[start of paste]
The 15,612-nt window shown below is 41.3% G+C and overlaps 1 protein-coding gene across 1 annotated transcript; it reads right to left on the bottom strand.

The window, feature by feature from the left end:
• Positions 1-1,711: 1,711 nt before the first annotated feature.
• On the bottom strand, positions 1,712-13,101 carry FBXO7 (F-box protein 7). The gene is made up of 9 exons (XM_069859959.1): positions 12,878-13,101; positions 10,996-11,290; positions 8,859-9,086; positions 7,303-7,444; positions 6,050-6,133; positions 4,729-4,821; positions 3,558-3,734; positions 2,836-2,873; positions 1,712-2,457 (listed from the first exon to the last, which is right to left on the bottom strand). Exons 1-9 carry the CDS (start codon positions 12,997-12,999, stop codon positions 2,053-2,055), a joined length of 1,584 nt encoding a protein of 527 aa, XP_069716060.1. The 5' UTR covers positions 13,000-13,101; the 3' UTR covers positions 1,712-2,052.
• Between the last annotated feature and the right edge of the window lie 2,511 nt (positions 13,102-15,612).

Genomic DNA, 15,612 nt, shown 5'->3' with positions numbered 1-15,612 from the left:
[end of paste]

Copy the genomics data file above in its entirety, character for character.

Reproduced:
The 15,612-nt window shown below is 41.3% G+C and overlaps 1 protein-coding gene across 1 annotated transcript; it reads right to left on the bottom strand.

The window, feature by feature from the left end:
• Positions 1-1,711: 1,711 nt before the first annotated feature.
• On the bottom strand, positions 1,712-13,101 carry FBXO7 (F-box protein 7). The gene is made up of 9 exons (XM_069859959.1): positions 12,878-13,101; positions 10,996-11,290; positions 8,859-9,086; positions 7,303-7,444; positions 6,050-6,133; positions 4,729-4,821; positions 3,558-3,734; positions 2,836-2,873; positions 1,712-2,457 (listed from the first exon to the last, which is right to left on the bottom strand). Exons 1-9 carry the CDS (start codon positions 12,997-12,999, stop codon positions 2,053-2,055), a joined length of 1,584 nt encoding a protein of 527 aa, XP_069716060.1. The 5' UTR covers positions 13,000-13,101; the 3' UTR covers positions 1,712-2,052.
• Between the last annotated feature and the right edge of the window lie 2,511 nt (positions 13,102-15,612).

Genomic DNA, 15,612 nt, shown 5'->3' with positions numbered 1-15,612 from the left: